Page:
• The Dental Warrior says:

      Thanks, Ellie, for your comments and experience! Have you tried the “split dam” technique? Here are a couple of examples:


      Also, the Optragate and Isolite come in quite handy for a variety of situations.

      • Gloria says:

        Wondering what the Teflon tape is for …..

        • The Dental Warrior says:

          Hi Gloria. The teflon tape was used to cover the preps on the canines, so I could etch, bond, and cement the anterior four restorations without getting any of those materials on the canines (that could prevent full seating of the canine restorations to be cemented separately).

  3. james says:

    Do you always use two clamps for anterior split dam?

  4. Ellie Baker says:

    I think you may be referring to wedgets instead of clamps, or you could always tie it off with floss. Thanks Dr. Mike I have tried the split dam and occasionally I use it….except when I have HF acid on board. I am terrified of getting that on the gingiva so I use full coverage and sometimes even supplement with liquid rubber dam. Thanks for your service this holiday weekend. My husband and father were both Army 🙂

  5. Pat Carroll says:

    Those were great choices you gave her Mike and you got a great result. At her point in life this may be the last time she has to worry about these. For me these type of repairs are no more than a 50-50 proposition. Don’t seem to give me a lot of predictability and after a while the aggravation of repairing them at inopportune times(and there really never is an opportune time for a front tooth to chip) for the patient will finally motivate them and I to move on to something more predictable. that being said I would have done just what you did to see how it works.
    As they say on the radio talk shows, long time listener first time caller, enjoy your writings. Have a great weekend.

    • The Dental Warrior says:

      Thanks for chiming in, Pat! Here’s another case I did 3-1/2 years ago. Still going strong.

  6. Another brick in the wall says:

    Good job. Given the circumstances, this was a great way to go.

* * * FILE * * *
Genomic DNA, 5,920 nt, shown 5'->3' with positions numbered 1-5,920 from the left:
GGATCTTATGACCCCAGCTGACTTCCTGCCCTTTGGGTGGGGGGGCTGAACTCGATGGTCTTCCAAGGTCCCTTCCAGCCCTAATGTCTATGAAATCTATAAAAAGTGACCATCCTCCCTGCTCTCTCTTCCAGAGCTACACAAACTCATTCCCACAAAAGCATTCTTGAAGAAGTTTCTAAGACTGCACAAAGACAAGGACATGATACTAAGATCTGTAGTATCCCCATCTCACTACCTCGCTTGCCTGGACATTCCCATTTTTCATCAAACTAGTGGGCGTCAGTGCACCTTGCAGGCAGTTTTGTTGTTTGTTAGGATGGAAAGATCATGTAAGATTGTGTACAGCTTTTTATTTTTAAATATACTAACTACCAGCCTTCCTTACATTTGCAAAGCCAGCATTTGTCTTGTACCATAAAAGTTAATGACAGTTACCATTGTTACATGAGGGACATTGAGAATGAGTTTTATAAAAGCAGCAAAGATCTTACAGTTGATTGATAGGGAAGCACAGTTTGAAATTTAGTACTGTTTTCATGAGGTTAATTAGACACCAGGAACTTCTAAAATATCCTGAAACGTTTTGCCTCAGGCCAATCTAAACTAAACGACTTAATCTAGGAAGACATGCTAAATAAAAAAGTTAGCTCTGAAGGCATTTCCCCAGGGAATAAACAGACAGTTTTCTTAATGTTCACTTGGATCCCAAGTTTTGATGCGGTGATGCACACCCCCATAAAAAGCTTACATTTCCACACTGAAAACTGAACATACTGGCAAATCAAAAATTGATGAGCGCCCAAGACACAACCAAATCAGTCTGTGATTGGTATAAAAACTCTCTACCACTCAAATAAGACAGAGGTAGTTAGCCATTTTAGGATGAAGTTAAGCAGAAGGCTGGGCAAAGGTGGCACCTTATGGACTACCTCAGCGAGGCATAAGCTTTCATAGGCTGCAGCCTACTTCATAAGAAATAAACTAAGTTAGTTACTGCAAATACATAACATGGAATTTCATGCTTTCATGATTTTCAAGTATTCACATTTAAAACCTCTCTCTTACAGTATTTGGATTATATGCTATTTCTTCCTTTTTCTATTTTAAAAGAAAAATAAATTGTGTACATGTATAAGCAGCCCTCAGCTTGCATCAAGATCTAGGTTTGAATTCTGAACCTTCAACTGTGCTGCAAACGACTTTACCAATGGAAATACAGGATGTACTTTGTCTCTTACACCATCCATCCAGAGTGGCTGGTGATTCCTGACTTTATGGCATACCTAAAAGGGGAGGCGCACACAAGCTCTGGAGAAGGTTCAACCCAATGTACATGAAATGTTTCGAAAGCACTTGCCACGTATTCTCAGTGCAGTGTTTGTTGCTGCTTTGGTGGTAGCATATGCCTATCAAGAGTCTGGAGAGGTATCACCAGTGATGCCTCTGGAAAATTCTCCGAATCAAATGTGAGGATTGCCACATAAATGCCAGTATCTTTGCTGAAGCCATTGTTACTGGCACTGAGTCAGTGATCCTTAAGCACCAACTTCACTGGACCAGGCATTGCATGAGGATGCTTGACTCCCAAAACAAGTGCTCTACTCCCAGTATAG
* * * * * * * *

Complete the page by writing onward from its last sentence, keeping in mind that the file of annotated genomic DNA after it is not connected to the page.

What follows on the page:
I did porcelain repair on #10 couple of years ago, seems to be holding up well.

  7. Mike: In reading some recent bonding literature from BISCO, (in which they compare leading universal bonding agents), it was my understanding that ScotchBond Universal CONTAINS silane.

    If that is true, why do you so the additional silane step?

    • The Dental Warrior says:

      Hi Michael. I honestly don’t know if SBU has silane in it. I don’t recall hearing that (even when I was at 3M up in Minneapolis when they launched it). But, it doesn’t mean it’s not the case. Either way, I’d need to etch the porcelain, and Interface combines porcelain etch and silane.

      Also… Silane is very unstable once it’s mixed and doesn’t last long. That’s why Apex keeps the components of their silane product (Interface) separate (you mix them when ready to use).

      • It seems that SBU does contain silane, but as you say, it seems to be unstable and have a low water contact angle compared to pure silane primer. Why then 3M would include silane in SBU, I’m not sure.

        PS: It would be nice if your blog could flag us when there is a response!

        • The Dental Warrior says:

          You should be able to subscribe to a post. Look below the “Post Comment” button and there are some options there.

  8. A must say, that’s a really nice result you’ve got in this case, and to be honest probably the pragmatic treatment plan option given the patient’s family circumstances. The patient left happy, so result.

    I’ve tried some similar cases with 3M ‘s co jet system and admit the results have been mixed. But as a short to medium term solution it works!

  9. Dr Young Lee says:

    wow – that is a total nightmare. Falling and busting up so many teeth like that – I can only imagine how freaked out they must have been.

    Looks like a good repair job though, props!

  10. Olivia says:

    The poor couple, that’s a lot to deal with all at once! Looks like you went with the best option though.